JACKSON, Miss. – When cardiac arrest occurs, every second counts.
That’s why the team from Project ADAM, a national program offered in Mississippi by the Children’s Heart Center at Children’s of Mississippi, trained faculty and staff at the Mississippi Schools for the Deaf and Blind in hands-only CPR and using defibrillators.
The campus is the first in the state to join Project ADAM, and Dr. Charles Gaymes, professor of pediatric cardiology at the University of Mississippi Medical Center, a cardiologist with the Children’s Heart Center and Project ADAM’s medical director, hopes schools around the state will follow their lead.
“In case someone suffers cardiac arrest, we want the faculty and staff to be prepared and skilled enough to perform CPR and use an AED until emergency responders arrive,” Gaymes said. “It is not complex, and the AEDs are all automatic.”
The schools have three automatic external defibrillators, or AEDs, with an additional 14 ordered.
“We hope we never have to put this training to work,” said superintendent Dr. Jeremy Stinson, “but we’re ready in case we do.”
Any CPR, said Gaymes, is better than no CPR. “What we don’t want is a student, parent, teacher or worker having cardiac arrest and no CPR occurring. The worst thing you can do in that situation is freeze. To save a life, you have to act.”
Teachers, administrators and staff members watched an instructional video featuring Project ADAM Mississippi coordinator Laura Kelly and Virginia Cowan, Project ADAM Mississippi educator. Hands-on CPR and AED training followed, with class members kneeling beside manikins to practice chest compressions and using an AED to restore heartbeat.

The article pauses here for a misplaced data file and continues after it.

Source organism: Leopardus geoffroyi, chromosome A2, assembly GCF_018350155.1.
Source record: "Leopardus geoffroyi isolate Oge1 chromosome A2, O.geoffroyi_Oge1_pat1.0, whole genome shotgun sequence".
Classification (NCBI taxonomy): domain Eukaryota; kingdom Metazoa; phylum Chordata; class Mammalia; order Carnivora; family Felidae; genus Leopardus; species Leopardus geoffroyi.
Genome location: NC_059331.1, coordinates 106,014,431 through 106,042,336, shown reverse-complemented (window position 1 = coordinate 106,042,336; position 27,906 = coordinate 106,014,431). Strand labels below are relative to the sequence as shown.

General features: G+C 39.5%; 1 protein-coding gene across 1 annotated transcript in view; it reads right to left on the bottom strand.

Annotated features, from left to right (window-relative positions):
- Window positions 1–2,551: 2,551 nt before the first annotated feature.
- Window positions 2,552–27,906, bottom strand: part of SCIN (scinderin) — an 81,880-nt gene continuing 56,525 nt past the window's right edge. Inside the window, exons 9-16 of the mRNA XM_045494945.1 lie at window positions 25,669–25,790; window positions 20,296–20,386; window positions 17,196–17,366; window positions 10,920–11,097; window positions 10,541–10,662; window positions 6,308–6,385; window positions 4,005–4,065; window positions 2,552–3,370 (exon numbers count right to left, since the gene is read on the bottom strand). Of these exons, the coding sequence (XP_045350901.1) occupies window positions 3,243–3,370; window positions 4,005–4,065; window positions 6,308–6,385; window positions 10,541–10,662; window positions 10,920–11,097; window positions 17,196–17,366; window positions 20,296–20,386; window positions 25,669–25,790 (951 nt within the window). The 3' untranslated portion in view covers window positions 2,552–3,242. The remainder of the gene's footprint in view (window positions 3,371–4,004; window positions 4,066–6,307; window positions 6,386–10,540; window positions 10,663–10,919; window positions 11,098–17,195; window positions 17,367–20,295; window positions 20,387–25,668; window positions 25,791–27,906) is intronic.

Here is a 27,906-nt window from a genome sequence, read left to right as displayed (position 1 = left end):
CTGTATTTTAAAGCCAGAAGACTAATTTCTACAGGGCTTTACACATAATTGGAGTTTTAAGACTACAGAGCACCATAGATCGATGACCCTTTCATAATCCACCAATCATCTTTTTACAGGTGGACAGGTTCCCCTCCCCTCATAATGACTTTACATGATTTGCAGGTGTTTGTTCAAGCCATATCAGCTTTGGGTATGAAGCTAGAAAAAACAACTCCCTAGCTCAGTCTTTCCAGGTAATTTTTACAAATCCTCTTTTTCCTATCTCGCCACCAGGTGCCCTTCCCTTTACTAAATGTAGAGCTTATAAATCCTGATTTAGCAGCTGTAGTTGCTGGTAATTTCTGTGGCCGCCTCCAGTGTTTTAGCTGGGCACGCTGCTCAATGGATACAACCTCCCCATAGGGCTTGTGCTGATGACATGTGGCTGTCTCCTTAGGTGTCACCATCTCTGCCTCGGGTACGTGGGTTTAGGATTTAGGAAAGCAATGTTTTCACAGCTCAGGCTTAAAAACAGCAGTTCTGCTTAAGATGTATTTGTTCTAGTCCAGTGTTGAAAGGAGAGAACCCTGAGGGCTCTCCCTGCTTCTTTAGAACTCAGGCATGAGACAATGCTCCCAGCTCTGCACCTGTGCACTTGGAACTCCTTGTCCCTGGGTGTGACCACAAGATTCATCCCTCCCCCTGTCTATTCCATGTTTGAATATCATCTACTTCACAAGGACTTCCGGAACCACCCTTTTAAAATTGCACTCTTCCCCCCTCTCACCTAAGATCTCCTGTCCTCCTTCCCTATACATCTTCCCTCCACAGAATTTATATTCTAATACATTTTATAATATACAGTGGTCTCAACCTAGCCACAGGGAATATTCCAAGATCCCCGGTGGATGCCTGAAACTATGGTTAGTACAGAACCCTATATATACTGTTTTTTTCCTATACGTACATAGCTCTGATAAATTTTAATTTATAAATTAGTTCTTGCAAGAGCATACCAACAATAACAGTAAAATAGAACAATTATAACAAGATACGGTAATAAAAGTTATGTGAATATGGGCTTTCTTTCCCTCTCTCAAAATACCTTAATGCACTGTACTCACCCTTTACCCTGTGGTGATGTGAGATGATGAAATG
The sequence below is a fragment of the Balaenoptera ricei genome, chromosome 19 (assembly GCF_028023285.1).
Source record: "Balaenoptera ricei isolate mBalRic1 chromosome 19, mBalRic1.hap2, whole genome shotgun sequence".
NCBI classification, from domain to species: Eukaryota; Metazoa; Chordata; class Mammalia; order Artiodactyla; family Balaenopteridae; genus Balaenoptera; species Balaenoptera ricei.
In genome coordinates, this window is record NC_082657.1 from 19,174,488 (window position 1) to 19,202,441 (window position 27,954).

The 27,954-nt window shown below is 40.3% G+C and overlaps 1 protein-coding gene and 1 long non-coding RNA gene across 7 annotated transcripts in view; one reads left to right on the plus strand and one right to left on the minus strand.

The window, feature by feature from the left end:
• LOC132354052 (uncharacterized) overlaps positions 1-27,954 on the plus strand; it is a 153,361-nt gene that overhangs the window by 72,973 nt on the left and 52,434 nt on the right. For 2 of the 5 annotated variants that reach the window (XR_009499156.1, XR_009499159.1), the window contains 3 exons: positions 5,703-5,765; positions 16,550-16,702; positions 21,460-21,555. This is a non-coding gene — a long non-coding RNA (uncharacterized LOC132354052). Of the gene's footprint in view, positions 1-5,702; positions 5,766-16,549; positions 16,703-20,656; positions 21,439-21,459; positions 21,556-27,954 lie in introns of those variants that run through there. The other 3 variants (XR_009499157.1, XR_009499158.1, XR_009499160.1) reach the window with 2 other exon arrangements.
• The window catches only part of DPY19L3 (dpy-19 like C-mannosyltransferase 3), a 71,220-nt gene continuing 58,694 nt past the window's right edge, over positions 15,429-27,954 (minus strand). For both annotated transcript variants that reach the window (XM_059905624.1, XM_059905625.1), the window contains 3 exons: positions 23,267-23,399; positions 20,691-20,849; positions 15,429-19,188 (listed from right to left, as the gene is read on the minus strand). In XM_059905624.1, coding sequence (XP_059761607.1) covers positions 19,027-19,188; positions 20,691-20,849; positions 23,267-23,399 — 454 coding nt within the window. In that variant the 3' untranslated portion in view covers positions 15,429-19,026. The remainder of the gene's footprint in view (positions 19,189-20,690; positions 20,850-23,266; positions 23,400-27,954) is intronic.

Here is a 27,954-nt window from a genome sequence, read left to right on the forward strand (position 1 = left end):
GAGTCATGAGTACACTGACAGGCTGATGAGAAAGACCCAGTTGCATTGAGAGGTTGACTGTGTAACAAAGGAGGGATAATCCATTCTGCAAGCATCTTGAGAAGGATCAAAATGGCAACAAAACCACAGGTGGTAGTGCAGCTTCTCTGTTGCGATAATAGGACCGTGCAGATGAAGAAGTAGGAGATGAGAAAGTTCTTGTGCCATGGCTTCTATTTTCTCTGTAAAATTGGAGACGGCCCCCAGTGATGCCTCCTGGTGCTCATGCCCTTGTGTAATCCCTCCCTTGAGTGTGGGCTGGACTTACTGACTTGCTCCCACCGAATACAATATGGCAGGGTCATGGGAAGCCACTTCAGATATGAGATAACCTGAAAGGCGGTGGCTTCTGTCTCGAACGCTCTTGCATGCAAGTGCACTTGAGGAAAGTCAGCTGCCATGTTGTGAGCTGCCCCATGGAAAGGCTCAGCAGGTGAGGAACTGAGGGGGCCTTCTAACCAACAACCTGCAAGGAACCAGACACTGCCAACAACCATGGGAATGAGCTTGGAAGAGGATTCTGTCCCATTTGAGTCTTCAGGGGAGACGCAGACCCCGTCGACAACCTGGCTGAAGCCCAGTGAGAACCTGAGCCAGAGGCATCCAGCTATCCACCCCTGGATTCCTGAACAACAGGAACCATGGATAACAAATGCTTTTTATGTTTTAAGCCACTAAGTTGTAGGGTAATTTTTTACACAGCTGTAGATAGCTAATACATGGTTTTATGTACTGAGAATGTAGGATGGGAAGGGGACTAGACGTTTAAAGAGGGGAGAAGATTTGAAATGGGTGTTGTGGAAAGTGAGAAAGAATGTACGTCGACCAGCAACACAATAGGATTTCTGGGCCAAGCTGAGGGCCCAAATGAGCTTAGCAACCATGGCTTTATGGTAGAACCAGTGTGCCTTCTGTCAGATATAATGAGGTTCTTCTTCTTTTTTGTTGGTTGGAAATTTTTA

The scenario practiced Nov. 11 started with the discovery of a person who passed out and isn’t breathing. After efforts to awaken the person, the next step is calling for help, telling others to call 911 and get the AED.
“It may be eight to 10 minutes before an ambulance can reach you, so you will need to start CPR,” said Jereme King, director of the Life Support Training Center at UMMC.
Hands-only CPR involves rhythmic chest compressions of about 100 to 120 a minute, roughly the tempo of the Bee Gees’ hit “Stayin’ Alive.”
Once the AED arrives, automated instructions will tell rescuers what to do, from placing leads on the person’s chest to pressing a button to administer a shock to restart the heart.
“When someone is in cardiac arrest, there is no meaningful electrical stimulation of the heart telling it to beat,” Gaymes said. “We use an AED to restore the electrical rhythm of the heart.”
Chest compressions should continue after AED use unless the person has resumed breathing.
Haley Colón, secondary English teacher, said she’s glad to be prepared in case of emergency. “After this training, I feel ready, more so than before.”
Started in 1999 after a series of deaths by ventricular fibrillation among high school athletes in Wisconsin and Georgia, Project ADAM seeks to save lives by coordinating CPR and AED training efforts in schools.
UMMC’s goal in becoming an affiliate of Project ADAM is to create Heart Safe schools in Mississippi to reduce the risk of sudden death among students, teachers, staff members, family and visitors. Project ADAM serves Mississippi schools through CPR training, raising awareness, and monitoring equipment, Kelly said.
Schools interested in learning more should contact the Project ADAM team at the University of Mississippi Medical Center online.
Other groups, ranging from businesses to churches and more, can contact the Basic and Advanced Resuscitation Training Center at UMMC for more information at (601) 984-5591 or by emailing firstname.lastname@example.org.